OUYA marketplace revived from the dead by internet archivists

Jason Scott of the Internet Archive has announced that OUYA owners somehow have good news in 2019. Originally the home of such indie hits as Towerfall and Super Indie Karts, the cheap gaming machine barely lasted a year on the market before being acquired by Razer. The ecosystem went down officially in June of this year but some aren’t letting those games die.

Since then, OUYA consoles have been little more than paperweights, with the games that people purchased being reverted to demos due to the shutdown. Archivists had preserved over 1,500 games from the console’s library, but playing the games on the console itself wasn’t a possibility until earlier this week. The nonprofit Archive, which also runs the Internet WayBack Machine and several other preservation efforts, has assisted in the revival of the console’s basic functionality.

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In a rather detailed report, archivist Christian Weiske detailed the process of writing a new ecosystem for the system that would load the archived games. This includes getting help from former OUYA employees to implement the software and remembering exactly what the original OUYA frontend actually looked like so it could be recreated somewhat accurately.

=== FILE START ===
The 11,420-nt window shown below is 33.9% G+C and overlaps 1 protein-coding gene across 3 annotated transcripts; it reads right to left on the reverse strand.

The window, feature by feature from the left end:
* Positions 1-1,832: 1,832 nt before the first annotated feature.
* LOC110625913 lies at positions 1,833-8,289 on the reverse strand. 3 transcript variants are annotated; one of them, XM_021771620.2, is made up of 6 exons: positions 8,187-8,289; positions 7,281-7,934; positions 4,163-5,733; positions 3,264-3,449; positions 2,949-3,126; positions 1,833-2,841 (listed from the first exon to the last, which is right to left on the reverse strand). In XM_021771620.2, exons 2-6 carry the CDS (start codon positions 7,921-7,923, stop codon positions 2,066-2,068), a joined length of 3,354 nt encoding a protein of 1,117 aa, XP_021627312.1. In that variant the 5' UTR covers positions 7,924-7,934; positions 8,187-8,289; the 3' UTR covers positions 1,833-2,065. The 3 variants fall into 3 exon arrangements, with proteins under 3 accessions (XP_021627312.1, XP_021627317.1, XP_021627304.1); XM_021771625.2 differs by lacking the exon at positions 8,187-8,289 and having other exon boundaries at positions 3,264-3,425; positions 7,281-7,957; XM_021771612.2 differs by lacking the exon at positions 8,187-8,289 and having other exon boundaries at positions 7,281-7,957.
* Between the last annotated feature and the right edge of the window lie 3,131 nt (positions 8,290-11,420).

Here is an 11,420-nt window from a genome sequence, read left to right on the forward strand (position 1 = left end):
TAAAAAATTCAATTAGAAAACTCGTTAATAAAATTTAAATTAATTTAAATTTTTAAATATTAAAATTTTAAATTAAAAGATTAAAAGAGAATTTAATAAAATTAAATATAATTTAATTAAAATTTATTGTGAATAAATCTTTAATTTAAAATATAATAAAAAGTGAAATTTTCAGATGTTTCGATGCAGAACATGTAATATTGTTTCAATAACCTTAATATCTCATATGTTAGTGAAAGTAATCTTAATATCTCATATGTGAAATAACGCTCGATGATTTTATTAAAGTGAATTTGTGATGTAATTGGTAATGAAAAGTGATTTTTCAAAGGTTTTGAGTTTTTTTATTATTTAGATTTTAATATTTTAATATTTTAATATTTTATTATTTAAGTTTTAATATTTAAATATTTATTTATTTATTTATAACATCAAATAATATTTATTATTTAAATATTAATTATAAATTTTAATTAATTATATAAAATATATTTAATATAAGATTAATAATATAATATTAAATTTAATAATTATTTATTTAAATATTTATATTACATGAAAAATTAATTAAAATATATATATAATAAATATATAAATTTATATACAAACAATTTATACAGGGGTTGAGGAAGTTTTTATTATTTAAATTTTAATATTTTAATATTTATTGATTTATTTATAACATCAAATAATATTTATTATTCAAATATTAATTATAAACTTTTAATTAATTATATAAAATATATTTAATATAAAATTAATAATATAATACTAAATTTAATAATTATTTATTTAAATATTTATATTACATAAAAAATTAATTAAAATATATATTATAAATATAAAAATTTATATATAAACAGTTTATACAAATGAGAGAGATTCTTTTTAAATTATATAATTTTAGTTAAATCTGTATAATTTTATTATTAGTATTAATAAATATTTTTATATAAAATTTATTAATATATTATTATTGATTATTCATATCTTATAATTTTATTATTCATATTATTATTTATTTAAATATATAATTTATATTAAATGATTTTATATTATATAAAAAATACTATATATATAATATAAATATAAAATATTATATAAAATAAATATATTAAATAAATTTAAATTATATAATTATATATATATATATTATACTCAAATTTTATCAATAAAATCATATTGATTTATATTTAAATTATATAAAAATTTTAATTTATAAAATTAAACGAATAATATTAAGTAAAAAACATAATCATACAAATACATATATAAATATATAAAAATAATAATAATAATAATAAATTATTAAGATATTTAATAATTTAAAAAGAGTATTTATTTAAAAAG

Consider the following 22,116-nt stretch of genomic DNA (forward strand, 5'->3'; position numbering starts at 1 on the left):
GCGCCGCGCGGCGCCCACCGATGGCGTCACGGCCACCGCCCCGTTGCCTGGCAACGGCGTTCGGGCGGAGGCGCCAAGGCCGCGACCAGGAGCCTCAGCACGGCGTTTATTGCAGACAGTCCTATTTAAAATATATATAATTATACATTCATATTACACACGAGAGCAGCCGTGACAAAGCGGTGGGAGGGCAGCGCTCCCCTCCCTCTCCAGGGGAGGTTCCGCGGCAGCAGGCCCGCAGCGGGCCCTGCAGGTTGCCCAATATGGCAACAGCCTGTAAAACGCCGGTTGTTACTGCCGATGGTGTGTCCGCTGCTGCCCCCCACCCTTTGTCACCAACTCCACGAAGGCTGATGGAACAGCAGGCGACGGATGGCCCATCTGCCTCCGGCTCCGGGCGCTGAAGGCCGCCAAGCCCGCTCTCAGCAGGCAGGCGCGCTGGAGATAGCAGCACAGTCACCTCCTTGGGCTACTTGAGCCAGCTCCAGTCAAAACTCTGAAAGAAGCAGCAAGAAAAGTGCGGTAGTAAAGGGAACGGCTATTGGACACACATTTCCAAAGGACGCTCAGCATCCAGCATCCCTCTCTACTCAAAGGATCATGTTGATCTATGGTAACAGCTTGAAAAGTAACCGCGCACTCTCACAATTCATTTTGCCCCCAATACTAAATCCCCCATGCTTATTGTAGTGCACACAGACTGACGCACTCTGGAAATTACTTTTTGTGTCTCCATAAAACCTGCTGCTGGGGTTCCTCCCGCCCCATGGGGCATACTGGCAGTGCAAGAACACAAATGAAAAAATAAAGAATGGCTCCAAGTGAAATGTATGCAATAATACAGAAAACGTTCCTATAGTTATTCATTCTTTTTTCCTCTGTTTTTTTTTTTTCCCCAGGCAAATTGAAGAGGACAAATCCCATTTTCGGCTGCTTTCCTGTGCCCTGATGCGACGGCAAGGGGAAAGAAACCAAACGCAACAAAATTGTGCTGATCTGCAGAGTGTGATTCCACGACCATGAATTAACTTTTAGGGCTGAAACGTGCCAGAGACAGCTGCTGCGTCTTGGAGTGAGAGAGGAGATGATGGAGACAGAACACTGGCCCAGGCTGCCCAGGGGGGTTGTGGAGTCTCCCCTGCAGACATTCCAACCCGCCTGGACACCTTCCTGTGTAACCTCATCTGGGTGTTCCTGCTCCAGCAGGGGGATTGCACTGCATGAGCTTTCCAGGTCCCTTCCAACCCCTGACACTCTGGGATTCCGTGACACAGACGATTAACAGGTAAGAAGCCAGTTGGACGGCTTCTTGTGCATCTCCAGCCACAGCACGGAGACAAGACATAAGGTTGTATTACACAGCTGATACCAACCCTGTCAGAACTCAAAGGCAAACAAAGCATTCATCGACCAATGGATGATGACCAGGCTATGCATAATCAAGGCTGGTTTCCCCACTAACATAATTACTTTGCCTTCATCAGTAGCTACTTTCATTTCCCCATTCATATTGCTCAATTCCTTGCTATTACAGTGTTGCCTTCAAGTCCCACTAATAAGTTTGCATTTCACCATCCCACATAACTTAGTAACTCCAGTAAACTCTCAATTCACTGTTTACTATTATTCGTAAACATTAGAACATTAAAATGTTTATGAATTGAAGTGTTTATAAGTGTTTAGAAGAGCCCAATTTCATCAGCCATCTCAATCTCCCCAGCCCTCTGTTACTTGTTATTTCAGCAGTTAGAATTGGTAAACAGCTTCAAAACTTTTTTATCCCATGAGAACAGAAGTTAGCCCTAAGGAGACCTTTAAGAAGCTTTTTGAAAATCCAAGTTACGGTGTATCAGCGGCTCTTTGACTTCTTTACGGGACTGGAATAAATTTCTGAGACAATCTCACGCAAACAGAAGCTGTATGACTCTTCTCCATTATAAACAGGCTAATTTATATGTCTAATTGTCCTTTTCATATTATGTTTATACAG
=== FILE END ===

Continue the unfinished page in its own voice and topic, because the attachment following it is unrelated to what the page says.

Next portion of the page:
It’s not perfect, as several of the Ouya’s media servers were already down, leading to games loading without screenshots or video accompaniment. Players also can’t play premium games on the service as of yet, although Christian says that making these games usable is one of the next steps in the process. There’s no mention of whether gamers will be able to recover their lost purchases at any point with this software, but that seems unlikely without some positive intervention from Razer.

OUYA Marketplace Towerfall Tux Racer

The new marketplace software was built in three weeks and went live this past Friday. Players on the OUYA Saviors Discord server are already using it with no complaints, and there are instructions on Christian’s website if you to want to once again utilize the Stradivarius of video game controllers to check out some emulators.